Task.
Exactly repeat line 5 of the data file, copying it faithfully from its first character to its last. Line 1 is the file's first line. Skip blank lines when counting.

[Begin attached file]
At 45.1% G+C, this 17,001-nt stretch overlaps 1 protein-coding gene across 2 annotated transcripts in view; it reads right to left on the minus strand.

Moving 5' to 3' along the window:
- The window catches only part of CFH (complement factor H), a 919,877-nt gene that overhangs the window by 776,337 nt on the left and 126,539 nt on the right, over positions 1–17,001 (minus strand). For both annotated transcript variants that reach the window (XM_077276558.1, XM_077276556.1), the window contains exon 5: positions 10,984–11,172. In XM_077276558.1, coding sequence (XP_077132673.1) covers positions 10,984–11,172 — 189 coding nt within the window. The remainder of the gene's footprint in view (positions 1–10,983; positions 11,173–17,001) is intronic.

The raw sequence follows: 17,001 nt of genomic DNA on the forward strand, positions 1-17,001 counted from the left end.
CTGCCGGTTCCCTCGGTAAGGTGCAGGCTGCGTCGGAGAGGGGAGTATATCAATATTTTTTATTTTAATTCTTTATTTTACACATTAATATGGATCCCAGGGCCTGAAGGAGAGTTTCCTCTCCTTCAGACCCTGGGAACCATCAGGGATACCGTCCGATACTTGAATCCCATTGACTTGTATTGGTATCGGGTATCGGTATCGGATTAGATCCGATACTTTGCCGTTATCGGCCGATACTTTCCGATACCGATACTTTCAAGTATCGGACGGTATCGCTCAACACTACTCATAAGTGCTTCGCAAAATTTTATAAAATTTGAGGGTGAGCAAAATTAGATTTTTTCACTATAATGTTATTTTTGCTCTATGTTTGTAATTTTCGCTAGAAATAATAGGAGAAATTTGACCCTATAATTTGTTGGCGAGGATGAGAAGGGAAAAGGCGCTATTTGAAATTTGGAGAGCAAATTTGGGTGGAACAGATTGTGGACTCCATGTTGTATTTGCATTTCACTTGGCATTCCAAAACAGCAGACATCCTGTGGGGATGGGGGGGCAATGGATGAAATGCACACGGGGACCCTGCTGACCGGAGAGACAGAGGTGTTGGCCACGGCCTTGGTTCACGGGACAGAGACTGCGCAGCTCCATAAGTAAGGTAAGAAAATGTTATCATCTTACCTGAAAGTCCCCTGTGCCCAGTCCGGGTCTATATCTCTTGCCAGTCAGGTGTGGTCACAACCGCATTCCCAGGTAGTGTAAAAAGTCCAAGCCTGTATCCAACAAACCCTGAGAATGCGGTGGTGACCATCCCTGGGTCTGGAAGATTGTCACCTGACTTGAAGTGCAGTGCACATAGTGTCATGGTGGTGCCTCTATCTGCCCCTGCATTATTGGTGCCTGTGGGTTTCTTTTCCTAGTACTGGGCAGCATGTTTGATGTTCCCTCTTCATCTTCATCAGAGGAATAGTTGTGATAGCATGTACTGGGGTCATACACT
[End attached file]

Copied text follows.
CTGCCGGTTCCCTCGGTAAGGTGCAGGCTGCGTCGGAGAGGGGAGTATATCAATATTTTTTATTTTAATTCTTTATTTTACACATTAATATGGATCCCAGGGCCTGAAGGAGAGTTTCCTCTCCTTCAGACCCTGGGAACCATCAGGGATACCGTCCGATACTTGAATCCCATTGACTTGTATTGGTATCGGGTATCGGTATCGGATTAGATCCGATACTTTGCCGTTATCGGCCGATACTTTCCGATACCGATACTTTCAAGTATCGGACGGTATCGCTCAACACTACTCATAAGTGCTTCGCAAAATTTTATAAAATTTGAGGGTGAGCAAAATTAGATTTTTTCACTATAATGTTATTTTTGCTCTATGTTTGTAATTTTCGCTAGAAATAATAGGAGAAATTTGACCCTATAATTTGTTGGCGAGGATGAGAAGGGAAAAGGCGCTATTTGAAATTTGGAGAGCAAATTTGGGTGGAACAGATTGTGGACTCCATGTTGTATTTGCATTTCACTTGGCATTCCAAAACAGCAGACATCCTGTGGGGATGGGGGGGCAATGGATGAAATGCACACGGGGACCCTGCTGACCGGAGAGACAGAGGTGTTGGCCACGGCCTTGGTTCACGGGACAGAGACTGCGCAGCTCCATAAGTAAGGTAAGAAAATGTTATCATCTTACCTGAAAGTCCCCTGTGCCCAGTCCGGGTCTATATCTCTTGCCAGTCAGGTGTGGTCACAACCGCATTCCCAGGTAGTGTAAAAAGTCCAAGCCTGTATCCAACAAACCCTGAGAATGCGGTGGTGACCATCCCTGGGTCTGGAAGATTGTCACCTGACTTGAAGTGCAGTGCACATAGTGTCATGGTGGTGCCTCTATCTGCCCCTGCATTATTGGTGCCTGTGGGTTTCTTTTCCTAGTACTGGGCAGCATGTTTGATGTTCCCTCTTCATCTTCATCAGAGGAATAGTTGTGATAGCATGTACTGGGGTCATACACT